David Stern says the NBA should make medical marijuana 'completely legal'

David Stern, who was the commissioner of the NBA from 1984 to 2014, believes that the NBA should loosen its stance on marijuana use. In an Uninterrupted documentary, Stern sat down with former NBA player Al Harrington to discuss the topic.

"I'm now at the point where, personally, I think [marijuana] probably should be removed from the ban list," Stern said. "I think there is universal agreement that marijuana for medical purposes should be completely legal."

Stern's interview starts at about 7:08 in the video below.

Stern, 75, says that the perception of marijuana has changed, and he believes that the NBA's Collective Bargaining agreement should be altered to allow players to use marijuana if it is legal in their state.

In June, Pacers guard Monta Ellis and Pistons forward Reggie Bullock were each suspended five games for violating the league's anti-drug program. The five-game suspension indicates a third positive test for marijuana use, since no other NBA violations carry a suspension of that length.

Harrington estimated that over 70 percent of athletes in major sports smoke marijuana. He said he first started using CBD, which he says is the ant-inflammatory portion of marijuana, in 2012 after a botched knee surgery. He added that he never failed a test in his 16-year career.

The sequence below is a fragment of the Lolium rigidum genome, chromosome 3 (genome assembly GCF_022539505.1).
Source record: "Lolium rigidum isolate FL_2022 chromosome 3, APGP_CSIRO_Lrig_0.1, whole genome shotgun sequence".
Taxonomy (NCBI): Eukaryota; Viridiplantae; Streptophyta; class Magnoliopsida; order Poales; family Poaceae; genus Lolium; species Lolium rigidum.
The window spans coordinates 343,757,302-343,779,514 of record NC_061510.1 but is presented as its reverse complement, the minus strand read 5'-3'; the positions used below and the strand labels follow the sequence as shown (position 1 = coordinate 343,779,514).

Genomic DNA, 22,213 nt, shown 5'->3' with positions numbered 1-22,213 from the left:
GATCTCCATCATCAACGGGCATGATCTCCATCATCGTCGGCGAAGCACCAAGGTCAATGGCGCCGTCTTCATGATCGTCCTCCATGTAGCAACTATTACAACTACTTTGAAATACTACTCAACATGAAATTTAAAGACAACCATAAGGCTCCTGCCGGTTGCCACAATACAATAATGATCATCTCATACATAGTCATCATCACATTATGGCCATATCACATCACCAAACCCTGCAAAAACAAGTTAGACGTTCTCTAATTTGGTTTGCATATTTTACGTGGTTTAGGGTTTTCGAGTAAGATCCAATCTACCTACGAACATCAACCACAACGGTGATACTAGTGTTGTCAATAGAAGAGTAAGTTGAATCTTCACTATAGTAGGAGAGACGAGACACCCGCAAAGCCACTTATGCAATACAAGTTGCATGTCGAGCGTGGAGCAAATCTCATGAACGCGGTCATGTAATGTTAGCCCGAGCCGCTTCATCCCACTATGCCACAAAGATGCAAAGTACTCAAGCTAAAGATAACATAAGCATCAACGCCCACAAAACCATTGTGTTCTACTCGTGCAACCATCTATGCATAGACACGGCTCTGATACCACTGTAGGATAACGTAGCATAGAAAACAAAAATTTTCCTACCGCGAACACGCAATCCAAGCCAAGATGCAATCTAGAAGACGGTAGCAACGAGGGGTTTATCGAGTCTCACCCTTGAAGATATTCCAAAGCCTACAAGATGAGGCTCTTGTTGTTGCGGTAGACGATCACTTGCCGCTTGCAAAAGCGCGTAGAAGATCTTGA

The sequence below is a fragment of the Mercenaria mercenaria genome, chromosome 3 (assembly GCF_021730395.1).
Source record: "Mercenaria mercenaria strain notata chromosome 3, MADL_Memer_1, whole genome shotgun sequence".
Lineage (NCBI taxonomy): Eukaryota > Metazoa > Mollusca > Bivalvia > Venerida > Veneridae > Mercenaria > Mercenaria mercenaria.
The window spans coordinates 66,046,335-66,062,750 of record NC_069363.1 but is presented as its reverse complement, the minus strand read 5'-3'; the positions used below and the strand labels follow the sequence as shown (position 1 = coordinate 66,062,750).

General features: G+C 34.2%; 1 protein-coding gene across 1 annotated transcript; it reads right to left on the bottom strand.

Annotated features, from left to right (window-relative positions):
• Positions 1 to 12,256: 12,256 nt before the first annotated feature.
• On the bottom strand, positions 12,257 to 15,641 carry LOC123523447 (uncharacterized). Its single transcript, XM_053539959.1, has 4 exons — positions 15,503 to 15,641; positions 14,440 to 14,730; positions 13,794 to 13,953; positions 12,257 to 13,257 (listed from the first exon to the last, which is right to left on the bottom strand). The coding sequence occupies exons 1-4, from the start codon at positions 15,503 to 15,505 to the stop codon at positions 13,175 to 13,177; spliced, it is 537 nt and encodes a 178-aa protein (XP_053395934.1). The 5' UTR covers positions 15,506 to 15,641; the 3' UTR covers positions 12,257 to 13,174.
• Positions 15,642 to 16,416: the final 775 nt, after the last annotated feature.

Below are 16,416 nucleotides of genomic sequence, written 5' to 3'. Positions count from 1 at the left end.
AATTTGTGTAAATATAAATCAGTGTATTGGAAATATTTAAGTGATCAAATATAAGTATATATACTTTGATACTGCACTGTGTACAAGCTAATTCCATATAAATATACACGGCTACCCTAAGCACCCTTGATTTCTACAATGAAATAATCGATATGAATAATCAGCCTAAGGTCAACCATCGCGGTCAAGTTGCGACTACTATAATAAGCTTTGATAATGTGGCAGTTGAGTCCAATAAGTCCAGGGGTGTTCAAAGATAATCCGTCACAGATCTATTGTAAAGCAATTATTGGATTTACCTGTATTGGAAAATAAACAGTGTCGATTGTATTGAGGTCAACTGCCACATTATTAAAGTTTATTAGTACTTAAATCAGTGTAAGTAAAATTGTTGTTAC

Stern said that in order for marijuana use to be allowed in the NBA, team doctors need to come forward and validate it as a proper method for pain management.

"I don't think there's been a proper spokesperson for this subject," Stern said to Harrington. "I think that if medical marijuana is available, then it's up to the individual team doctor. You tell me that it worked for you and it worked for others that you know, then we should find a way to get that defined and made official and then proceed to educating team docs."

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